Stupid Secretary WTF



  • This morning, I had to deal with one of our HR secretaries, and it was.... deja vu...

    When I first started to work for this place, I was in HR. I had passed my interviews and was doing paperwork as part of the on-boarding process. The HR secretary and I had the following conversation:

    Her: can I have the phone number of the consulting company where you worked for the past 6 years
    Me: I was self employed, I am the owner and sole employee of the consulting company and I would be happy to answer any questions you have
    Her: no, I need to call to verify
    Me: but you'll just be calling ME
    Her: I have to call - what's the number
    Me: the number of the office is [my cell number]
    note: I'm standing 2 feet directly in front of her
    Her: dial dial dial - ring ring - Hello - this is xxx from yyy Inc, calling in reference to Snoofle's employment
    Me: both into the cell phone and at her: I know, I'm standing right in front of you
    Her: into phone: can you please verify the dates of Snoofle's employment at x, y and z?
    Me: reading from my resume that is laying on her desk in front of her: x: a to b, y: a' to b', z: a" to b"
    Her: ok, thank you *click*
    Me: directly to her: did you not notice that you were talking to ME right here in front of you?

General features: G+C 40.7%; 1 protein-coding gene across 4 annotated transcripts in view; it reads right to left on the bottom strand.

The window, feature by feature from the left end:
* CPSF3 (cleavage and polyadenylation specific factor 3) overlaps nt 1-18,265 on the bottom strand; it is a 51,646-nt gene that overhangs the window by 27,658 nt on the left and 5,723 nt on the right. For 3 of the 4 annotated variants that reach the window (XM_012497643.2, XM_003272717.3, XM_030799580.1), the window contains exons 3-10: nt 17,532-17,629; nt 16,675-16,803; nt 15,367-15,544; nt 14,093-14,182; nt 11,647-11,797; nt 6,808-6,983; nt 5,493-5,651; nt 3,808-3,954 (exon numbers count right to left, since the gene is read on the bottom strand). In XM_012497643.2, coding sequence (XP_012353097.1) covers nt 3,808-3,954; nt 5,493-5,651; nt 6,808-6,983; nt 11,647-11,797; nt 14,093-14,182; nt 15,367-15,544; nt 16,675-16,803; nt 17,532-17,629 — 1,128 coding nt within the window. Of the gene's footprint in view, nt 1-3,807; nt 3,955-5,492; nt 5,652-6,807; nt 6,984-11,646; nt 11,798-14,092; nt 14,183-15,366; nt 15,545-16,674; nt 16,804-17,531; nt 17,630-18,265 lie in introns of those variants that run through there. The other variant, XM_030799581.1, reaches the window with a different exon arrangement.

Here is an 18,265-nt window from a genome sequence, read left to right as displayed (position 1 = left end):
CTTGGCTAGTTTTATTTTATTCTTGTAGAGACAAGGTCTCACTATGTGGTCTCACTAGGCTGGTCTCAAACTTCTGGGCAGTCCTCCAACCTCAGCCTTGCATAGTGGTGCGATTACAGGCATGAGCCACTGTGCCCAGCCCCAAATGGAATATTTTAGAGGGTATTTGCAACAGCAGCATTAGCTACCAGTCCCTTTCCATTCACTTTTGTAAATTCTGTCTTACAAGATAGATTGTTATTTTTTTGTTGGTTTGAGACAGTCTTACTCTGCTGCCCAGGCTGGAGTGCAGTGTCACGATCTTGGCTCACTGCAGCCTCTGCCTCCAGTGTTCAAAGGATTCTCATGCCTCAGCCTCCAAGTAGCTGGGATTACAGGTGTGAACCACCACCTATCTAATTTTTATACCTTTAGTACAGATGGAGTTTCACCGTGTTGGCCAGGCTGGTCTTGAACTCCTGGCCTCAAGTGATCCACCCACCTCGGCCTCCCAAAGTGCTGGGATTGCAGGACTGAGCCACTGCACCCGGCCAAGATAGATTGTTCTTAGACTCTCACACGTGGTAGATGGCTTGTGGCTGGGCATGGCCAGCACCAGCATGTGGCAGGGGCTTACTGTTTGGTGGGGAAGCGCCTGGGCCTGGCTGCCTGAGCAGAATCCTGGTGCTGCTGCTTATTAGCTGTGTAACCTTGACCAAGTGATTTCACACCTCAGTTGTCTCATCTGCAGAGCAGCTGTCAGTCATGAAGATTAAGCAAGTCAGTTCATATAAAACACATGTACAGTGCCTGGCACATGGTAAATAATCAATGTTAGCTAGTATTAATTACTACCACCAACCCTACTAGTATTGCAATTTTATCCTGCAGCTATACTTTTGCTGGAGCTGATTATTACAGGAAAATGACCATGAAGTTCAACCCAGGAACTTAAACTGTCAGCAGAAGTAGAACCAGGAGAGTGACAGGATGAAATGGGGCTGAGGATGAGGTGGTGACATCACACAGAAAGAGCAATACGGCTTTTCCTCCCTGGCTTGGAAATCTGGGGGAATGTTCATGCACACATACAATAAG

Her: I know, but I have to call to check these things
    Me: Walks away, wondering if the rest of the company might be just as wtf (as you might suspect from some of my recent posts, I should have just jumped out the window)



  • How it should have gone:

    Her: can I have the phone number of the consulting company where you worked for the past 6 years

    Me: I was self employed, I am the owner and sole employee of the consulting company and I would be happy to answer any questions you have

    Her: no, I need to call to verify

    Me: but you'll just be calling ME

    Her: I have to call - what's the number

    Me: the number of the office is [my cell number]

    note: I'm standing 2 feet directly in front of her

    Her: dial dial dial - ring ring - Hello - this is xxx from yyy Inc, calling in reference to Snoofle's employment

    Me: both into the cell phone and at her: I know, I'm standing right in front of you

    Her: into phone: can you please verify the dates of Snoofle's employment at x, y and z?

    Me: I'm sorry, but company policy states that we cannot give out employee information.  Have a nice day. CLICK



  • Was the secretary's attitude closer to

     

    a) "There's a sensible reason for me to do this"